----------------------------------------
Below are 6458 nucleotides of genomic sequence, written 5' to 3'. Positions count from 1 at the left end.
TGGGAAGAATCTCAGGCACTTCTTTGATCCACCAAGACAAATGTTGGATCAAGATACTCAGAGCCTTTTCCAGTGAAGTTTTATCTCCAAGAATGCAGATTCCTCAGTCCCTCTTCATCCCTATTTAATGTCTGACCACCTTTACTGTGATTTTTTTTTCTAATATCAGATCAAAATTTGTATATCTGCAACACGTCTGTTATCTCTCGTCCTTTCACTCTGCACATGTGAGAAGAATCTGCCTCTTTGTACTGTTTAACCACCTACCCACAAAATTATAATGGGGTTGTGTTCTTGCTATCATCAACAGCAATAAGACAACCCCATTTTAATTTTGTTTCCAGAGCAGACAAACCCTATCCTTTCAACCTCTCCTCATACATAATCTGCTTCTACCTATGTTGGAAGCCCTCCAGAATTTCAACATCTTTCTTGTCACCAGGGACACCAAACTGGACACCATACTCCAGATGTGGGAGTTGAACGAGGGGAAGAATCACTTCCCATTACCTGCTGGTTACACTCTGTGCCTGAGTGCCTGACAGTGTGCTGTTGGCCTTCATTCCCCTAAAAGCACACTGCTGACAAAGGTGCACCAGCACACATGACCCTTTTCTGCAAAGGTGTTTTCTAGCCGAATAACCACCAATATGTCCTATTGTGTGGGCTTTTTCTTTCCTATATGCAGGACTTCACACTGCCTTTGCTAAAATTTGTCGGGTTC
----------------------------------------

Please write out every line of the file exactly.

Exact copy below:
Below are 6458 nucleotides of genomic sequence, written 5' to 3'. Positions count from 1 at the left end.
TGGGAAGAATCTCAGGCACTTCTTTGATCCACCAAGACAAATGTTGGATCAAGATACTCAGAGCCTTTTCCAGTGAAGTTTTATCTCCAAGAATGCAGATTCCTCAGTCCCTCTTCATCCCTATTTAATGTCTGACCACCTTTACTGTGATTTTTTTTTCTAATATCAGATCAAAATTTGTATATCTGCAACACGTCTGTTATCTCTCGTCCTTTCACTCTGCACATGTGAGAAGAATCTGCCTCTTTGTACTGTTTAACCACCTACCCACAAAATTATAATGGGGTTGTGTTCTTGCTATCATCAACAGCAATAAGACAACCCCATTTTAATTTTGTTTCCAGAGCAGACAAACCCTATCCTTTCAACCTCTCCTCATACATAATCTGCTTCTACCTATGTTGGAAGCCCTCCAGAATTTCAACATCTTTCTTGTCACCAGGGACACCAAACTGGACACCATACTCCAGATGTGGGAGTTGAACGAGGGGAAGAATCACTTCCCATTACCTGCTGGTTACACTCTGTGCCTGAGTGCCTGACAGTGTGCTGTTGGCCTTCATTCCCCTAAAAGCACACTGCTGACAAAGGTGCACCAGCACACATGACCCTTTTCTGCAAAGGTGTTTTCTAGCCGAATAACCACCAATATGTCCTATTGTGTGGGCTTTTTCTTTCCTATATGCAGGACTTCACACTGCCTTTGCTAAAATTTGTCGGGTTC